October 5: Missed opportunities

The decision to continue the building is simply a formula of cowardice and fear which sacrificed our Jewish future on the altar of political power.

Missed opportunities
Sir, – Classically it was stated about the Palestinians that they never miss an opportunity to miss an opportunity. Tragically and ironically this statement has become true of the country that I love and chose to live in some 40 years ago – Israel.
The opportunity to end the conflict was within our grasp: A right-wing prime minister who could have delivered the goods to a nation ready to end the conflict.
A national consensus that would sign on a deal for real end of conflict.
An American president who fully supports an end-of-conflict agreement.
A Palestinian Authority that is emerging as an economically strong and responsible entity with forward-thinking leadership as well as a desire to end the conflict for its own reasons.
A Western world that supports our legitimate right to statehood and respects our accomplishments but decries our occupation.
All of these are the ingredients for success and could have provided the opportunity for an opportunity to live in accordance with our vision of Zionism – a peaceful Jewish State in our homeland.
Instead we have been abandoned by our prime minister to pessimism and paranoia. The decision to continue the building in the West Bank is simply a formula of cowardice and fear which sacrificed our Jewish future on the altar of political power.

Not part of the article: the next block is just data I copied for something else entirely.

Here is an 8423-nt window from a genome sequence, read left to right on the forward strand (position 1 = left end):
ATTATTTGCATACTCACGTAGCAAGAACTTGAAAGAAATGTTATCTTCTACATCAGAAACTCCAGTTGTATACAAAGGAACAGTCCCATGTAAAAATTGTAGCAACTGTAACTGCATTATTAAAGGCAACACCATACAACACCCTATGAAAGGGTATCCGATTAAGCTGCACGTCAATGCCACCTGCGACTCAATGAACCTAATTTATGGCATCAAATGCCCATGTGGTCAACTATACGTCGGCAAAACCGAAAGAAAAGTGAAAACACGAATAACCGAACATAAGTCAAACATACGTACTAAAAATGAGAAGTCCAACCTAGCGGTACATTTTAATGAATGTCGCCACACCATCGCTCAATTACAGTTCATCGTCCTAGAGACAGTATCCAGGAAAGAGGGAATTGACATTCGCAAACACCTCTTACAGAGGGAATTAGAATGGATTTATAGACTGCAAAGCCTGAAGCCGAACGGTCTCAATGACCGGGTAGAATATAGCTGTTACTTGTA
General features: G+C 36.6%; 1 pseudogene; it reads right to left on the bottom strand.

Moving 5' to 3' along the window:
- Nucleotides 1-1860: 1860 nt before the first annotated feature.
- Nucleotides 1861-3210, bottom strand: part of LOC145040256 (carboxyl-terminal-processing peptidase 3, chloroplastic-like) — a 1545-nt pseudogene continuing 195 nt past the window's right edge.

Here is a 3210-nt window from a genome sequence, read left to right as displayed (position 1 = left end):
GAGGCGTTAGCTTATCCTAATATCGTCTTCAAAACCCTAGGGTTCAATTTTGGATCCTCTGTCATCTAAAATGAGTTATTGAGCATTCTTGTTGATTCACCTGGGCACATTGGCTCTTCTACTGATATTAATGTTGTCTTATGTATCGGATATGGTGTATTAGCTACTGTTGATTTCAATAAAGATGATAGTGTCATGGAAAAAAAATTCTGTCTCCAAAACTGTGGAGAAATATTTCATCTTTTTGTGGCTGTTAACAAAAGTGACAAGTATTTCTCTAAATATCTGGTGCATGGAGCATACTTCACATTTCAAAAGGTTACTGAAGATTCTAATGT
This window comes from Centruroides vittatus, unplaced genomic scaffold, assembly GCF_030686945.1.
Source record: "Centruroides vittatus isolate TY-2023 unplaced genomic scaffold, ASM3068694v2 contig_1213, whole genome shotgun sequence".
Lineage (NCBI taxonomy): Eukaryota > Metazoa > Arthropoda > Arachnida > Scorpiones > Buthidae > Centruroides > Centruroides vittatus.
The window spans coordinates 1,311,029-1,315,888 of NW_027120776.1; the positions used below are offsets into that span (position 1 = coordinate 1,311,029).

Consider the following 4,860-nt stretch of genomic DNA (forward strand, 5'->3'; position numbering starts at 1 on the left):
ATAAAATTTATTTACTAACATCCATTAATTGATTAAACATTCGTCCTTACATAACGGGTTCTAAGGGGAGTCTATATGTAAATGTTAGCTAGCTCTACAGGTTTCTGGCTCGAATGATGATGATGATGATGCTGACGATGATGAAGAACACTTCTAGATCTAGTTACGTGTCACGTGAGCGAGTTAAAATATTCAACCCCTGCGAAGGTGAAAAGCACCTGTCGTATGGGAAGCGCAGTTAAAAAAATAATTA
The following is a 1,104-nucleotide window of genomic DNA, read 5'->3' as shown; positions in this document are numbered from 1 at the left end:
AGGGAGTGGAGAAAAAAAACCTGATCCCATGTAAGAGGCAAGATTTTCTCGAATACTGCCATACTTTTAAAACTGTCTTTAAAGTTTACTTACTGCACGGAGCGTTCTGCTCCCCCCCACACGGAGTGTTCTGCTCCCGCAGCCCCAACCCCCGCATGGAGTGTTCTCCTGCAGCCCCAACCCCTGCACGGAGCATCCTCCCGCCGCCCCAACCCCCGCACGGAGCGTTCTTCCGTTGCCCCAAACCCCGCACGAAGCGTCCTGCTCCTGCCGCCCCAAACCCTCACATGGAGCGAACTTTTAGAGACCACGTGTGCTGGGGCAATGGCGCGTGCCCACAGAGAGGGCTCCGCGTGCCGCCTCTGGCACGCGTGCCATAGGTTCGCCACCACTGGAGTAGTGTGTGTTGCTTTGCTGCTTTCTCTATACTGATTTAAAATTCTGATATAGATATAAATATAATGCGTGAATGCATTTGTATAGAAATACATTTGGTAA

And who pays the price for this tragic error? We, the Jewish people, who ended 2,000 years of Diaspora when we had the courage to build Israel, to take the opportunity in hand some 62 years ago.
History will judge this moment as a missed opportunity no less tragic than the baseless hatred between Jews that caused our demise 2,000 years ago.
Let the courageous among us, those concerned with our future; let the confident, the secure, those of us who believe in the future of Israel, who are not stuck in tragedy and fear but are committed to the concept of Am Yisrael hai, rise to the moment, demand and if necessary climb the barricades for change and together secure our destiny.
Let it be said of us: We seized the opportunity!
Shifting the blame
Sir, – Douglas Bloomfield (“Can the GOP block a Palestinian state?,” October 3) allows his own politics to color his take on what happened with regard to the latest round of Mideast peace talks.
He writes that the Israelis and Palestinians have painted themselves into a corner; the Republicans are allowing their hatred for Obama – and not the best interests of the parties – to dictate their position on the talks; all the while failing to mention that the party responsible for the present impasse and problems is none other than President Obama and his administration.
By demanding a complete settlement freeze, it is the Obama administration that painted the peace negotiations into a corner.
The freeze was apparently demanded largely to curry favor with the Muslim world, particularly Iran, but has had no visible impact on them.
There was no way the Palestinians could demand less than the Americans. The mistake was compounded by the American administration when it failed to bring the Palestinians to the table shortly after the freeze was imposed, so that maximum time could be spent discussing the issues during the pendency of the freeze.